For best results the two pumps 35 and 36 are operated synchronously, and their relative outputs are controlled by adjusting the relative amplitudes of their supply volt ages. For example, both pumps may be operated from the same A.-C. supply 47, to which two rhe'ostats or potemtiometers 48 and 49 are connected as parallel voltage dividers in the manner shown. For reasons which will be explained, one end of each voltage divider is an off-center tap on the rheostat, so that a portion of each rheostat is effectively disconnected from the circuit, or alternatively is shorted out. Adjustable taps 50 and 51 are ganged together, so that as tap 50 moves in the increasing voltage direction, tap 51 moves in the decreasing voltage direction, and vice versa. Pump 35 receives its operating voltage from tap 50, and pump 36 receives its operating volt age from tap 51. It will be understood that amplifiers may be inserted between the rheostats and the pumps if desired, and that other equivalent means of controlling the .relative voltage amplitudes may be employed.

Assume that taps 5t? and 51 are set at their midpositions, as shown in the drawing. Small alternating voltages of equal amplitude we supplied to pumps 35 and 36,

so that the two pumps operate with equal force and there is no pressure diflerence or net transfer of fluid between pipes 37 and 38. In other words, the pressure rise across each pump just balances the pressure drop across each constricted passageway. If the two taps 50 and 51 are now turned counterclockwise, the voltage to pump 35 is increased in amplitude while that of pump 36 is decreased in amplitude, so that pump 35 applies more force to the s,rov,eso

. d liquid than does pump 36. Until the actuator bellows 39 and 41 begin to move, the two pumps must handle equal flow raltw, since they are connected in a series hydraulic circuit loop, and since the flow rates in .the two circuit arms remain equal the pressure drops across the two constricted passageways remain equal. However, the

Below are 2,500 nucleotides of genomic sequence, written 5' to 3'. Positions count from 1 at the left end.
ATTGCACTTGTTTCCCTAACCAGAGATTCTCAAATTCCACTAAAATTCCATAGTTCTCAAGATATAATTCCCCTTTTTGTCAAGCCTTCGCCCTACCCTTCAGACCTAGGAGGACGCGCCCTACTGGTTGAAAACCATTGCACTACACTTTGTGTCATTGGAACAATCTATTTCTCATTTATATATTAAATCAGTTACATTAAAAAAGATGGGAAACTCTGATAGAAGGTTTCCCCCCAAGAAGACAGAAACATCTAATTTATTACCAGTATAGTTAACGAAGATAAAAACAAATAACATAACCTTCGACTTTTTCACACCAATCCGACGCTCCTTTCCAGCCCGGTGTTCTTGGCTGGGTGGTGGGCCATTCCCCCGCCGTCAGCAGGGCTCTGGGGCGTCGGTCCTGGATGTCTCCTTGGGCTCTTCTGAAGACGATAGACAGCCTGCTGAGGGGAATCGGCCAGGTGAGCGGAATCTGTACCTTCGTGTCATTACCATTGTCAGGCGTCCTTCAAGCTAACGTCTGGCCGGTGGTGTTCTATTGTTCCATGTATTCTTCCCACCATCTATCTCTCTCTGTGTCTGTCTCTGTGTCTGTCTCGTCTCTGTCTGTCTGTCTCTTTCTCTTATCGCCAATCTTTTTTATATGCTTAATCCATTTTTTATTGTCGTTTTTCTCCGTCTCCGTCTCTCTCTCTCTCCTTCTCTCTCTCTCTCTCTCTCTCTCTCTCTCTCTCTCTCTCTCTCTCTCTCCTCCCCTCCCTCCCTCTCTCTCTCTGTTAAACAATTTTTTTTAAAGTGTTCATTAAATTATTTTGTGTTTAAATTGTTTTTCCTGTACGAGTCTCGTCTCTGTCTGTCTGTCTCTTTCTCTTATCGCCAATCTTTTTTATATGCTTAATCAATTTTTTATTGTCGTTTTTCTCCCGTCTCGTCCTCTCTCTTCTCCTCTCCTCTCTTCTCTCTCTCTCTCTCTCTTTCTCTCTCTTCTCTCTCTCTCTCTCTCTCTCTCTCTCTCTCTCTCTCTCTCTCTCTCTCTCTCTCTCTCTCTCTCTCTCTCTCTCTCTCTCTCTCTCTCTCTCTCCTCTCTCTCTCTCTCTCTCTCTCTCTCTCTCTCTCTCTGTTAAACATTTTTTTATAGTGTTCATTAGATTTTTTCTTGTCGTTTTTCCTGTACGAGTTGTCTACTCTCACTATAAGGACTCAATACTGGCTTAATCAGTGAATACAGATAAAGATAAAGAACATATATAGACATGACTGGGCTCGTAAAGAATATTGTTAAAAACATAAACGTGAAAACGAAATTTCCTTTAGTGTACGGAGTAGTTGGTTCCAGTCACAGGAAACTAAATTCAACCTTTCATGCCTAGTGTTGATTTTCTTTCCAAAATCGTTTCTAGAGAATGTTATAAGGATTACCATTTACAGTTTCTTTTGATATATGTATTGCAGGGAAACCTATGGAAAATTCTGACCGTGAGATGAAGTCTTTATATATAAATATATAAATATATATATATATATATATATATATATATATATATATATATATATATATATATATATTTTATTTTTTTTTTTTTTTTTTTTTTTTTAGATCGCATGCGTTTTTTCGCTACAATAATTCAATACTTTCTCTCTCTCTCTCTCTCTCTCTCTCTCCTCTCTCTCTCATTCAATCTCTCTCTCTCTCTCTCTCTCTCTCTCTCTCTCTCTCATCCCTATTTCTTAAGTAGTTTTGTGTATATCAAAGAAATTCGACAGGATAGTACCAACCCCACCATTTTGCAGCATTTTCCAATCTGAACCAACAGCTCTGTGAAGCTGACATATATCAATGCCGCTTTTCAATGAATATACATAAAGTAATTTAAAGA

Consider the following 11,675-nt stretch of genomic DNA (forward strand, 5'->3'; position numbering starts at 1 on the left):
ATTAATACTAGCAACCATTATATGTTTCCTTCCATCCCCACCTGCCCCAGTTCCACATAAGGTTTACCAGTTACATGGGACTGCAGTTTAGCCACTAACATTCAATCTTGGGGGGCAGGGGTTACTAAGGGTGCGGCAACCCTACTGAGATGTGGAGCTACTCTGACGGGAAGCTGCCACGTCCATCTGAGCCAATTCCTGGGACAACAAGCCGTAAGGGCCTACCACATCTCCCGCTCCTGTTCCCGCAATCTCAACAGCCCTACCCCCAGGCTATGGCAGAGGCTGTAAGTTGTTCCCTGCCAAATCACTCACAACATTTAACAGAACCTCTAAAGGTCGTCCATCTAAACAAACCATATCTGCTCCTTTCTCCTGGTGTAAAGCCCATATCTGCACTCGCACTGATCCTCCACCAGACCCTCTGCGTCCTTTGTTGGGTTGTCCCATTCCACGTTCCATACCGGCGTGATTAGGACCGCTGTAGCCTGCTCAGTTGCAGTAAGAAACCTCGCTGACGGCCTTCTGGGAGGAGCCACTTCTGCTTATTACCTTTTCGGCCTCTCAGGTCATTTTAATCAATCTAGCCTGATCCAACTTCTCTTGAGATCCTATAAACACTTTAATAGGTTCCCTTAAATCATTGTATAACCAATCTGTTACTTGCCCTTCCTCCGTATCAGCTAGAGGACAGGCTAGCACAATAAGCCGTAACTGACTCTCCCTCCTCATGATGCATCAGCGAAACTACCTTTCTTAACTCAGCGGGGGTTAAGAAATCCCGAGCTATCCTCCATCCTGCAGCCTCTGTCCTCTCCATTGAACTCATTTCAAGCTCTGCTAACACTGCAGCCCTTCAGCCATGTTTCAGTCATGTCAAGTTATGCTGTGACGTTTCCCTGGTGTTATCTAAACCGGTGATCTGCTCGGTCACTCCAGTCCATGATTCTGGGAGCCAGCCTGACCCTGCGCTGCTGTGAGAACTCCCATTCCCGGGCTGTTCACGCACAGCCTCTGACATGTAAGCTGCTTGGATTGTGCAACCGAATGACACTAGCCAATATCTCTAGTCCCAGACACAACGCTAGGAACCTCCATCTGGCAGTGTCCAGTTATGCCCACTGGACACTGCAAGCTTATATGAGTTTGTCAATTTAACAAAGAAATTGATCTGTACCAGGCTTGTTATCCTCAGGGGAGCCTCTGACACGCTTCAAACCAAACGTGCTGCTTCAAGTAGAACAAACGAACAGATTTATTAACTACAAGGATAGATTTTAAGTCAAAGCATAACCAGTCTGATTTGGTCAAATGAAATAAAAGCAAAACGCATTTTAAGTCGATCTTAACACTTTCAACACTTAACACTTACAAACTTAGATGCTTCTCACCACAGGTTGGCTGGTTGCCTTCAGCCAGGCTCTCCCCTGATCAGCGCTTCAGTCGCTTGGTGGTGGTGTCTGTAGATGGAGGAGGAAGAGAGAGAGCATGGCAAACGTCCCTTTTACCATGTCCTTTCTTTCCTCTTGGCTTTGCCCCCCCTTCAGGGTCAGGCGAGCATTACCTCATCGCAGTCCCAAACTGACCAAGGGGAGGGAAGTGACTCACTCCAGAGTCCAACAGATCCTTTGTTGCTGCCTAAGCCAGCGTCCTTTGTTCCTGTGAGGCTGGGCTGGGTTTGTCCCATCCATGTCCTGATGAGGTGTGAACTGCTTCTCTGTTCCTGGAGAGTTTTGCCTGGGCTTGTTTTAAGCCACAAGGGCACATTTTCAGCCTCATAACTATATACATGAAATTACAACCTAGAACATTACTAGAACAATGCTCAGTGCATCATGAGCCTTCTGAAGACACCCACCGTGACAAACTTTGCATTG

larger voltages supplied to pump 35 cause the piezoelectric diaphragm at this pump to exert more force on the liquid than the diaphragm at pump 36 exerts, and consequently a larger pressure rise occurs across pump 35 than occurs across pump 36. As a result, there is a pressure difference between pipes 37 and 33 which tends to move the hydraulic motor or actuator bellows 39 and 41. As the bellows move, pump 35 supplies the necessary transfer of fluid between pipes 37 and 38. When tap 51 reaches the oti-center tap 52, the voltage supplied to pump 36 becomes zero and this pump no longer operates. Now the pressure rise across pump 35 substantially balances the pressure drops across the two constricted passageways plus other pressure losses in the circuit. As taps t and 51 are turned further in the counterclockwise direction, pump 36 remains out of operation, while increasingly large voltages are supplied to pump so that its pumping force continues to increase, which also increases the circulating liquid flow rate and increases the pressure drops across the constricted passageways. This arrangement gives an exceptionally good operating characteristic, since near the balance point the two pumps work in opposition for quick response and accurate control, but when a substantial pressure difierence or transfer of fluid from one pipe to the other is required, one pump is shut oif so that the other pump is not required to supply an unnecessarily large volume of fluid. When taps and 51 are turned in the clockwise direction, a similar sequence of events takes place with pump 36 operatin 'to establish a pressure difference or to transfer fluid from pipe 38 to pipe 37.